10 things about African women’s leadership

Published on Pambazuka News, by Betty Mould Iddrisu, July 11, 2012.

Accomplished female leader Betty Mould Iddrisu shares her top 10 lessons about leadership on the continent and the difficulties women have to overcome to reach – and stay – on top.

There is a harsh reality about women’s leadership in Africa. I have dreamt it and lived it. Gradually, women are penetrating historical barriers that have up till very recently been closed to us, barriers that limited women’s attainment of the highest levels of power and leadership in important sectors of society.  

Daring to aspire or reaching heights that very few women have attained can be remarkably fulfilling, but also so revealing – with mixed experiences, unique perspectives and at times come with inexplicable disappointments. I have the laurels and scars to show for my leadership journey. And through it all, here are a few things I have come to know for sure:

1. TOO FEW AT THE TOP AT NATIONAL AND REGIONAL LEVELS – MULTITUDES AT FAMILY AND LOWER LEVELS:

  • Even at an all time best record of two female presidents, a woman prime minister and women occupying 19.7 per cent of parliaments across the continent, everyone would agree that these numbers of women in higher levels of politics – symptomatic of female representation in other sectors of society – are woefully low by any standards of fairness, equity or democratic principles of participation. No question, there have been significant moments and achievements to be proud of – the African countries of Rwanda, South Africa and Mozambique are among countries with the highest percentage of women in parliaments, however we are nowhere near where we need to be. And the higher-up I have climbed in my leadership journey, the more apparent this harsh reality has appeared. We must always applaud the valuable contributions of women at the lower and mediums levels, but we need to be at that high-table to partake, contribute and share in the power of shaping our national and regional destinies. We may be making significant progress, but I know for sure the status quo is neither fair nor acceptable.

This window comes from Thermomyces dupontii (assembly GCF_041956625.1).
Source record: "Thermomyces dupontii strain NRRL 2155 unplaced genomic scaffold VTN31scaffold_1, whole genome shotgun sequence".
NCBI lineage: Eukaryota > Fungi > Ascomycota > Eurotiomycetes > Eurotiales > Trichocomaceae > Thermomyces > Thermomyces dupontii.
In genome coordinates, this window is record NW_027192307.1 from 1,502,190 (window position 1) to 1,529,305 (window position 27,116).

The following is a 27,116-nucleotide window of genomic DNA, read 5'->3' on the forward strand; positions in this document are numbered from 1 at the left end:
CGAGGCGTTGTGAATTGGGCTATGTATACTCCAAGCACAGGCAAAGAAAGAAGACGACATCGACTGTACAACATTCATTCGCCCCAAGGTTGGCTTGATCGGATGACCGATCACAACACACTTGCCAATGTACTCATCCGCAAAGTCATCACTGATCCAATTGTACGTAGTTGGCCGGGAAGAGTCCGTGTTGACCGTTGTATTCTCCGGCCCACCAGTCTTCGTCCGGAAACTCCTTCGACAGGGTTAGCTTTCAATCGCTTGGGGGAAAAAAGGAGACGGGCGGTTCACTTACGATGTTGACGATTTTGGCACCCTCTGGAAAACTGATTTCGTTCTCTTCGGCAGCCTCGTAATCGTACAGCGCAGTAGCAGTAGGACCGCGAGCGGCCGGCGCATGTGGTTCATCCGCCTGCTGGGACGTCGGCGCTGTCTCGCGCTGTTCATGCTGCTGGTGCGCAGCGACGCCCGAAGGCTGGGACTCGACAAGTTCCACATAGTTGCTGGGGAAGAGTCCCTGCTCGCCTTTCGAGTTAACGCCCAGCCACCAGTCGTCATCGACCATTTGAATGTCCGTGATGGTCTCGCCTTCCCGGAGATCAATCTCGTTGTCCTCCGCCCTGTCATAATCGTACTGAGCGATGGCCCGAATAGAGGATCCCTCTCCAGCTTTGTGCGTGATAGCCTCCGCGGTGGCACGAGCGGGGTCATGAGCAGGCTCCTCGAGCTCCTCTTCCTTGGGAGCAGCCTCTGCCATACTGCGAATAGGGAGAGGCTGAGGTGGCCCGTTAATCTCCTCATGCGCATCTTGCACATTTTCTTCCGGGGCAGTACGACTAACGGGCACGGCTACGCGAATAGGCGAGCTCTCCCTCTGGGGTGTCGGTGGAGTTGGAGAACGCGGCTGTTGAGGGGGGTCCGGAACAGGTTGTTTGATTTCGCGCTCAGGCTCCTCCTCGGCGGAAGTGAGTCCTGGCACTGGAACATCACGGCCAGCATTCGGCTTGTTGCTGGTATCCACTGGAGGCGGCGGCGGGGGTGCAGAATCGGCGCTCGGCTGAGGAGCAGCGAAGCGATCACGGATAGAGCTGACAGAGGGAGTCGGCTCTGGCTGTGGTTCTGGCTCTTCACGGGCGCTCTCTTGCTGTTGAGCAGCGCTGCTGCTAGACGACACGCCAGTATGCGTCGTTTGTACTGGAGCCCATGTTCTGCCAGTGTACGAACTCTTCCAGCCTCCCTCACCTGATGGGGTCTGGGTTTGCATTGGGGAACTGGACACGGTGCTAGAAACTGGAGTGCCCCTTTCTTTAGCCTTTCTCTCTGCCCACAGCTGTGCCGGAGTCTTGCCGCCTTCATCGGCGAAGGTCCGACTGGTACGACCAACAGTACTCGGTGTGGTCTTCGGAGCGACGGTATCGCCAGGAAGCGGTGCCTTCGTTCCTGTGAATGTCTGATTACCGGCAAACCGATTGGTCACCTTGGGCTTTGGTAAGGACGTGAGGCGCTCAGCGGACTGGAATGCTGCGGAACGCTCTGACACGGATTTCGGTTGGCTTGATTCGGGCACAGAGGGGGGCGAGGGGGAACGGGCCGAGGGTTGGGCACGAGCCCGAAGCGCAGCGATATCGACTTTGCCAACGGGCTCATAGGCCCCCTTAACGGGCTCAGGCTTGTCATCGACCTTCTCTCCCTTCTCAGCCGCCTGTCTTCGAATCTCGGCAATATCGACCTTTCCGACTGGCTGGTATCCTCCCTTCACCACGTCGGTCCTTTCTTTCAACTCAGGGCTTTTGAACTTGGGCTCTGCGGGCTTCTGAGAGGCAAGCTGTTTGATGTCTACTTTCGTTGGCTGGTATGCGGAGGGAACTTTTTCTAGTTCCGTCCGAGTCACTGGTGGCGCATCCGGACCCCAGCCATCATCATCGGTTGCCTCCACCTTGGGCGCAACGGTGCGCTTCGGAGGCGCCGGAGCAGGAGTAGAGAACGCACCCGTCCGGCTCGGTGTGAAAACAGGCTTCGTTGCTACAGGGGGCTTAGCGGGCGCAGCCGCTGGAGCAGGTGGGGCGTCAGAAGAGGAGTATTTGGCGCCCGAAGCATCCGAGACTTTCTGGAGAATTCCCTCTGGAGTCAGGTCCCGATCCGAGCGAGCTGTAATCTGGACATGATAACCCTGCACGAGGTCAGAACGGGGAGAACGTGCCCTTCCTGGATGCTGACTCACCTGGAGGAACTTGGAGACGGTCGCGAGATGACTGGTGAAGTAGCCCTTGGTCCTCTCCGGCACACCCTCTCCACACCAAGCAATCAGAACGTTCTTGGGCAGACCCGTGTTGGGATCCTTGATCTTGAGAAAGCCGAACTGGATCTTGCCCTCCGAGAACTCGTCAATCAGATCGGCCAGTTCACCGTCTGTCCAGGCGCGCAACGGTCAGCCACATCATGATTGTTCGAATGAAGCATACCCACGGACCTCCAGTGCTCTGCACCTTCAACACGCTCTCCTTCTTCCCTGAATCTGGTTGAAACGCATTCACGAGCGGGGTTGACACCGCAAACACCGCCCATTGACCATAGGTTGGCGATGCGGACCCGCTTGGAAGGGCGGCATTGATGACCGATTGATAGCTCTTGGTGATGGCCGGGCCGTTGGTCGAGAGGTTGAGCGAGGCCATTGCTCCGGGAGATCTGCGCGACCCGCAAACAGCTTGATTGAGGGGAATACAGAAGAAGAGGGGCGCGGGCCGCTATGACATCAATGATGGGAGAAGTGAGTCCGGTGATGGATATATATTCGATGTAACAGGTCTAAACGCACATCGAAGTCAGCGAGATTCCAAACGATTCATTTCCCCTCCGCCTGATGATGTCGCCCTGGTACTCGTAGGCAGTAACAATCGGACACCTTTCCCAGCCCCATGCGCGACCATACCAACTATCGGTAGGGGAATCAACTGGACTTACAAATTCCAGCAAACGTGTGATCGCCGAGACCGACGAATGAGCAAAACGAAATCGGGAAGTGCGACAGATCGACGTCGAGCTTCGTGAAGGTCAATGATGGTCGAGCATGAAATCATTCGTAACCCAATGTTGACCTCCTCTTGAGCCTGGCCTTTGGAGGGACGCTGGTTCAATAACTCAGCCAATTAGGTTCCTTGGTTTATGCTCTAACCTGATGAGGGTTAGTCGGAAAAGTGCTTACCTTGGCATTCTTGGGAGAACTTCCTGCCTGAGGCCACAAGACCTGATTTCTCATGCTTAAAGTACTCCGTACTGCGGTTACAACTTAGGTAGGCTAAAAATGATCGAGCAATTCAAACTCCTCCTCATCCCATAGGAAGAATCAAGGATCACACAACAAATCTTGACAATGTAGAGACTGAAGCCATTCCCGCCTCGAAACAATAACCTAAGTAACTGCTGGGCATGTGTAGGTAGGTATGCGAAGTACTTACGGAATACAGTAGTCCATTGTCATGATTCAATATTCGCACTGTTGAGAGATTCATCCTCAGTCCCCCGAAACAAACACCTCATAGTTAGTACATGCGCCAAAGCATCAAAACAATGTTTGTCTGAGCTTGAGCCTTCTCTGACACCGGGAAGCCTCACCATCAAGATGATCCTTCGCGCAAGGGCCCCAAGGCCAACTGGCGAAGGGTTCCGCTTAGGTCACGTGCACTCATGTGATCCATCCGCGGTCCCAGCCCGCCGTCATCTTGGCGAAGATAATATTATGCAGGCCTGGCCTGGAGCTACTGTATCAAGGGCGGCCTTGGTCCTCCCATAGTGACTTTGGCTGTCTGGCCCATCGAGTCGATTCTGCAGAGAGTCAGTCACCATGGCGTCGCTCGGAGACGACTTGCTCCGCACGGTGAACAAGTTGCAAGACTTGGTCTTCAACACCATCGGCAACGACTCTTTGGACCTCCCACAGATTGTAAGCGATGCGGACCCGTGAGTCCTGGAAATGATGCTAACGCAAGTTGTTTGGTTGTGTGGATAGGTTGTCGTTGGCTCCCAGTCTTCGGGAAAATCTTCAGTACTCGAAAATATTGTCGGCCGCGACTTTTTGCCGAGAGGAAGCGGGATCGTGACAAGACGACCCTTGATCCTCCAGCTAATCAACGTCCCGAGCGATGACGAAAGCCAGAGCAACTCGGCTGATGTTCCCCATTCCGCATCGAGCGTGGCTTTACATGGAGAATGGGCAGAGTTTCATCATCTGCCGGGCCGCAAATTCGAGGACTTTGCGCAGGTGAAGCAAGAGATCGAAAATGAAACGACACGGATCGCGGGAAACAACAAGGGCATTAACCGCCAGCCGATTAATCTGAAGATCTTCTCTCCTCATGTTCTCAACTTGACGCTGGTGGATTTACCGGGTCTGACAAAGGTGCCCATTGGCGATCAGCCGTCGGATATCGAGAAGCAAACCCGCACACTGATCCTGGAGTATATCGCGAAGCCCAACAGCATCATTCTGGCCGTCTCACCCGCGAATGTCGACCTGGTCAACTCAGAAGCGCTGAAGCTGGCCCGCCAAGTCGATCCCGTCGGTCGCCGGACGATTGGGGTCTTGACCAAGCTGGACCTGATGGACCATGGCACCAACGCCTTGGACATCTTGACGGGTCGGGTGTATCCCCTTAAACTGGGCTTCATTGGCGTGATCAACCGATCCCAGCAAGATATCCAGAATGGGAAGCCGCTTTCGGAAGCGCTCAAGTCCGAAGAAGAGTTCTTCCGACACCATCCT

2. DIFFICULT ROAD TO CLIMB AND EVEN MORE DIFFICULT TO STAY AT THE TOP WHEN YOU ‘ARRIVE’:

  • African women suffer systemic prejudices in making their way to the top. Firstly, we are not taken seriously because men believe a woman is intrinsically less competent than their male counterpart. The incidence of sexual harassment both at the tertiary level and in the workplace are very well documented, impeding women’s progress overall. Additionally, the duties of motherhood can be crushing – if not managed carefully. Most men believe that women should take the primary responsibility for the care of the family so late working hours, weekend seminars, overseas and business trips which contribute to any workers upward mobility are very difficult for younger working wives and mothers. Arrival at the top tier is rare and when you are there you are usually faced with hostility and disbelief in your competency as a female. A woman at the top works so much harder than her male counterparts to prove her competency and yet is still faced with ingrained prejudice and hostility to her playing the role of a boss or leader in a largely male dominated working environment.

3. WITHOUT SUPPORT YOU CANNOT MAKE IT: … //

… 10. YES, AFRICAN WOMEN CAN:

  • If there is one thing I have come to know and believe beyond any count, it is the ability of women to lead – in any sector and any field or at any level. We may continue to excel – just as some men excel. We may continue to stumble along the way just as so many men stumble. We may even fail once in a while, just as men have historically failed. But I know for sure that we are capable, we have the right to and we can indeed lead this continent. YES WE CAN!

(full long text).

Link: Women demand firm action to end Mali crisis.

Comments are closed.